Damen Shiprepair Dunkerque (DSDu) has completed an eight-day refurbishment project for the 132-metre DP2, self-propelled, jack-up vessel Sea Installer. Operated by A2SEA, which was purchased in 2017 by DEME’s subsidiary GeoSea, Sea Installer was purpose-built in 2012 for installing the next generation of large wind turbines off the coast of Europe.
The primary task was the fitting of new spud can shoes to the vessel’s four columnar legs. These massive pieces of steelwork, weighing 160 tonnes each, required the deployment of specialist logistics including the use of self-propelled modular transporters to move them into position and a 700-tonne crawler crane.
While Sea Installer was in the drydock at DSDu, the client also took the opportunity to prepare her for the next contract. This required a substantial amount of steel work related to the installation and securing of equipment on deck including stairs, grillages and containers.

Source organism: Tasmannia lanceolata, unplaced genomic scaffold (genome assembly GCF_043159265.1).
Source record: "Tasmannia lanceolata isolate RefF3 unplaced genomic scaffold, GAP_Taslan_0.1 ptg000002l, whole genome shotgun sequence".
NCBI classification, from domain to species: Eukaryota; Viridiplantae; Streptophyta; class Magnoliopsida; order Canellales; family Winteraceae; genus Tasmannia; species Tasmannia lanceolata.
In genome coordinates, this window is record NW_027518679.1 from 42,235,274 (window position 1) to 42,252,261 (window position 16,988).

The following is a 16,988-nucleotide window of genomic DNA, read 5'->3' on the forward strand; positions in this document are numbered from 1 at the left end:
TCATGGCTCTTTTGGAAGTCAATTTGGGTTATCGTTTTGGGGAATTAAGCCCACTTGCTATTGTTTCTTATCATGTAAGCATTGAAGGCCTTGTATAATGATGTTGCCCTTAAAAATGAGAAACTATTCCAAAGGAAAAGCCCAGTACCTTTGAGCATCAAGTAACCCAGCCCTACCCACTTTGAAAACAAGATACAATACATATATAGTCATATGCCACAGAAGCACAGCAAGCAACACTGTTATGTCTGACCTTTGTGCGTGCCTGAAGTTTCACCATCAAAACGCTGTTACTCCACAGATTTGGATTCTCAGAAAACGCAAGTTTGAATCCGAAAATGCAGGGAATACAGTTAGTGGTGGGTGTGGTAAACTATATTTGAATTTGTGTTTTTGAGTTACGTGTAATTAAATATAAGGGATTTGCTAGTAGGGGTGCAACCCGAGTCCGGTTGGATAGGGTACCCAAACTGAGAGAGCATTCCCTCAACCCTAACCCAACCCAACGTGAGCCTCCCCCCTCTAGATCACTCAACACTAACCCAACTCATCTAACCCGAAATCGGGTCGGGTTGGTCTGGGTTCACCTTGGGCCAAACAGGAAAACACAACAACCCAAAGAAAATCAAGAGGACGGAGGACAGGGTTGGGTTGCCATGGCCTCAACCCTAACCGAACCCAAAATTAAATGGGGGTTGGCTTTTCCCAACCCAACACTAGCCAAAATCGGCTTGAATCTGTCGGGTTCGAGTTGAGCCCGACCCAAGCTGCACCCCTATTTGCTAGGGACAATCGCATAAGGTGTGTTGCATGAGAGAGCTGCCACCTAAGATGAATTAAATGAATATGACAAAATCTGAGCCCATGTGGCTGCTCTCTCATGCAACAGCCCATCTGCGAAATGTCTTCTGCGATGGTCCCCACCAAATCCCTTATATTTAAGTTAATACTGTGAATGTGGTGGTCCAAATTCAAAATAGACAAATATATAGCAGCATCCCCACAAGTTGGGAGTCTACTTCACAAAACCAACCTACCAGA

Sea Installer also had her thrusters overhauled and her external paintwork was refreshed with the branding changing from the blue and white of A2SEA to the green of DEME.
“With just eight days allotted for the repairs, the yard worked around the clock to ensure that everything was completed on time,” said Fabien Guillemot, commercial manager at Damen Shiprepair Dunkerque. “The logistics for the replacement of the spud cans required external resources, but at DSDu we have excellent access to the relevant specialist suppliers to enable the efficient completion of projects such as this.”
Torben Breyen, Vessel Superintendent at A2SEA, commented, “Prior to the docking we had several planning meetings as, with the installation of the shoes, modification of the jetting system, maintenance of two bow thrusters and painting of the topsides, the entire operation could have ended up a logistical nightmare given the short time available. However due to the good planning all the jobs were executed on time and with a satisfactory result.”
Sea Installer is now employed on the installation of 42 Siemens 7MW wind turbines at the Rentel offshore wind farm off the coast of Ostend, Belgium.